Southeast inks agreement with Chinese university

Thursday, March 24, 2005

Southeast Missouri State University is reaching out to China in a move that will bring Chinese college students to the Cape Girardeau school to study as early as next summer.

Southeast officials signed an agreement with officials from Sichuan Normal University in southern China at a ceremony Wednesday at the University Center.

An eight-member delegation from the Chinese school visited Southeast to sign the agreement to provide joint degree programs in industrial technology and fine arts. The degree programs eventually may extend to communications and environmental science, officials from both schools said.

"It is a very historic moment," said Dr. Adelaide Parsons, director of international programs at Southeast. It's the first such academic partnership between Southeast and a Chinese university, she said.

The agreement will allow students from Sichuan Normal University -- initially perhaps 20 students -- to study for two years at Southeast sandwiched between a year of study in China at the beginning of their college career and again for a year at the end.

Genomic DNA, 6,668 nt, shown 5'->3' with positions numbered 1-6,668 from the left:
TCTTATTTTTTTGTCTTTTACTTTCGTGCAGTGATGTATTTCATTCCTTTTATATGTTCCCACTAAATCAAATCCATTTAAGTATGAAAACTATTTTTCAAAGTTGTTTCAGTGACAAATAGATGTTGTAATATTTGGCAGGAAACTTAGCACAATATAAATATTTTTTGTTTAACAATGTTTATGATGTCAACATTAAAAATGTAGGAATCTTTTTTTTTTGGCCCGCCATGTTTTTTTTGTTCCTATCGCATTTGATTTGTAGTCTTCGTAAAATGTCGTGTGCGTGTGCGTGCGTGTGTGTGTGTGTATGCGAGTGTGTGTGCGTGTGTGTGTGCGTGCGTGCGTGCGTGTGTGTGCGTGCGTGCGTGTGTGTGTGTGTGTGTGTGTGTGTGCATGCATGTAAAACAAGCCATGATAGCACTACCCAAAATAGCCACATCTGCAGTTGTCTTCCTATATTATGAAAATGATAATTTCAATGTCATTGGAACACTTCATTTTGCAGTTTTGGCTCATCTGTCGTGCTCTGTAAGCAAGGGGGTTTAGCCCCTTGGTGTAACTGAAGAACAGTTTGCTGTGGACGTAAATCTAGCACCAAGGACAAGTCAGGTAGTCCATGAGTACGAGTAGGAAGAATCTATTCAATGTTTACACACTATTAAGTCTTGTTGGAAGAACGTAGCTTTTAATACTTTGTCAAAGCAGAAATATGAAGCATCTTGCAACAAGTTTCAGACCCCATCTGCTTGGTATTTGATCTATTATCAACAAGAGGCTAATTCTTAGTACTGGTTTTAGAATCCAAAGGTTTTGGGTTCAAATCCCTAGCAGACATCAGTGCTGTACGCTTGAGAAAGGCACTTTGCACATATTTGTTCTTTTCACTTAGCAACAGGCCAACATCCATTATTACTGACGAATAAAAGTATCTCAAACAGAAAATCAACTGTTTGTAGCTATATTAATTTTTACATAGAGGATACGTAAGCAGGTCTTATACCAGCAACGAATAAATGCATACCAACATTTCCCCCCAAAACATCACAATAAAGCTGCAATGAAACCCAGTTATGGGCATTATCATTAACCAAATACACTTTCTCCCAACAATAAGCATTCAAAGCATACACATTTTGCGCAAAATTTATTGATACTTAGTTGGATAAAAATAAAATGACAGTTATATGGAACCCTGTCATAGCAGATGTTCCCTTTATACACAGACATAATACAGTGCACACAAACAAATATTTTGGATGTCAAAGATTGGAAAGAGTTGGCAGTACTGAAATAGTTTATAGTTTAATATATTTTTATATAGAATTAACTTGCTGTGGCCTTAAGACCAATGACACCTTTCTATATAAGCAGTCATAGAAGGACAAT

The Chinese students will receive degrees from both schools, officials said.

In addition, the agreement will provide an opportunity for Southeast to secure Chinese instructors to teach the language to American students on the Cape Girardeau campus. That, in turn, could lead to future opportunities for Southeast students to study in China, Southeast officials said.

Southeast president Dr. Ken Dobbins said it makes sense to partner with a Chinese university.

"We believe that China and the citizens of China are key players in the 21st century world," he said.

"Your students will make our university better," Dobbins told officials from the Chinese school.

Dr. Yan Yusong, vice president of Sichuan Normal University, said through an interpreter that he expects to see a growing partnership between the two schools.

"I believe our program will be fruitful," he said.

Wednesday's ceremony followed an initial agreement signed by a Southeast delegation which visited China last May.

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